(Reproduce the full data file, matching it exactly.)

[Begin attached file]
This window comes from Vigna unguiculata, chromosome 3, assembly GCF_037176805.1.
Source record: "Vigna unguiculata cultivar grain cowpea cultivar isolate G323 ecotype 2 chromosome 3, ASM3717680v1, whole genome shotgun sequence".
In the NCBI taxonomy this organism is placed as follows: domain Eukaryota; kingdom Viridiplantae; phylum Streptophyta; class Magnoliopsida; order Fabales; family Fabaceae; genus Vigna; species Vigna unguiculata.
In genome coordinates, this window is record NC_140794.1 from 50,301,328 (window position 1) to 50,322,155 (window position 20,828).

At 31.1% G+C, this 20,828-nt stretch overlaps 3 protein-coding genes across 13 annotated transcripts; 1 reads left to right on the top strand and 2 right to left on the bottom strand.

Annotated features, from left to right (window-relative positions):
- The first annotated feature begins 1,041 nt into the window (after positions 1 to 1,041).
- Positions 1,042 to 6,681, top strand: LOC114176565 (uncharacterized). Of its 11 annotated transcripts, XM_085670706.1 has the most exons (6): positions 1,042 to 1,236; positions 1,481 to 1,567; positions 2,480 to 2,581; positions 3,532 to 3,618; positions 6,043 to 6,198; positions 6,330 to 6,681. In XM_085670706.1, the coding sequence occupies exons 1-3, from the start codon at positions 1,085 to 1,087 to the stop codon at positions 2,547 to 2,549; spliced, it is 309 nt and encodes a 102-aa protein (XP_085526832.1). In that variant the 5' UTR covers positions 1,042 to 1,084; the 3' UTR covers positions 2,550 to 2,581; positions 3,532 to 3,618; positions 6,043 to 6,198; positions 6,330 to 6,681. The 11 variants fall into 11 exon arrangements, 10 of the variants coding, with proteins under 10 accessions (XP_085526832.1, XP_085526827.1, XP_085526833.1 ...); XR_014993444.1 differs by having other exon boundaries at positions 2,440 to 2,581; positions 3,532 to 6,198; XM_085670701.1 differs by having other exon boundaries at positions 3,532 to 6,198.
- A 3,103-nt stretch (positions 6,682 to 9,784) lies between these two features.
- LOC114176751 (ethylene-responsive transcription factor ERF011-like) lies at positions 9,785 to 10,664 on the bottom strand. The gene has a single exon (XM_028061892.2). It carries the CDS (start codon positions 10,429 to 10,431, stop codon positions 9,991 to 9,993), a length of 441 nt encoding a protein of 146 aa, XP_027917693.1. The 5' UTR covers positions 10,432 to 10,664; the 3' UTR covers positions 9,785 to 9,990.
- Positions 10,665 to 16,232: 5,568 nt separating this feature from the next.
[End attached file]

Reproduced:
This window comes from Vigna unguiculata, chromosome 3, assembly GCF_037176805.1.
Source record: "Vigna unguiculata cultivar grain cowpea cultivar isolate G323 ecotype 2 chromosome 3, ASM3717680v1, whole genome shotgun sequence".
In the NCBI taxonomy this organism is placed as follows: domain Eukaryota; kingdom Viridiplantae; phylum Streptophyta; class Magnoliopsida; order Fabales; family Fabaceae; genus Vigna; species Vigna unguiculata.
In genome coordinates, this window is record NC_140794.1 from 50,301,328 (window position 1) to 50,322,155 (window position 20,828).

At 31.1% G+C, this 20,828-nt stretch overlaps 3 protein-coding genes across 13 annotated transcripts; 1 reads left to right on the top strand and 2 right to left on the bottom strand.

Annotated features, from left to right (window-relative positions):
- The first annotated feature begins 1,041 nt into the window (after positions 1 to 1,041).
- Positions 1,042 to 6,681, top strand: LOC114176565 (uncharacterized). Of its 11 annotated transcripts, XM_085670706.1 has the most exons (6): positions 1,042 to 1,236; positions 1,481 to 1,567; positions 2,480 to 2,581; positions 3,532 to 3,618; positions 6,043 to 6,198; positions 6,330 to 6,681. In XM_085670706.1, the coding sequence occupies exons 1-3, from the start codon at positions 1,085 to 1,087 to the stop codon at positions 2,547 to 2,549; spliced, it is 309 nt and encodes a 102-aa protein (XP_085526832.1). In that variant the 5' UTR covers positions 1,042 to 1,084; the 3' UTR covers positions 2,550 to 2,581; positions 3,532 to 3,618; positions 6,043 to 6,198; positions 6,330 to 6,681. The 11 variants fall into 11 exon arrangements, 10 of the variants coding, with proteins under 10 accessions (XP_085526832.1, XP_085526827.1, XP_085526833.1 ...); XR_014993444.1 differs by having other exon boundaries at positions 2,440 to 2,581; positions 3,532 to 6,198; XM_085670701.1 differs by having other exon boundaries at positions 3,532 to 6,198.
- A 3,103-nt stretch (positions 6,682 to 9,784) lies between these two features.
- LOC114176751 (ethylene-responsive transcription factor ERF011-like) lies at positions 9,785 to 10,664 on the bottom strand. The gene has a single exon (XM_028061892.2). It carries the CDS (start codon positions 10,429 to 10,431, stop codon positions 9,991 to 9,993), a length of 441 nt encoding a protein of 146 aa, XP_027917693.1. The 5' UTR covers positions 10,432 to 10,664; the 3' UTR covers positions 9,785 to 9,990.
- Positions 10,665 to 16,232: 5,568 nt separating this feature from the next.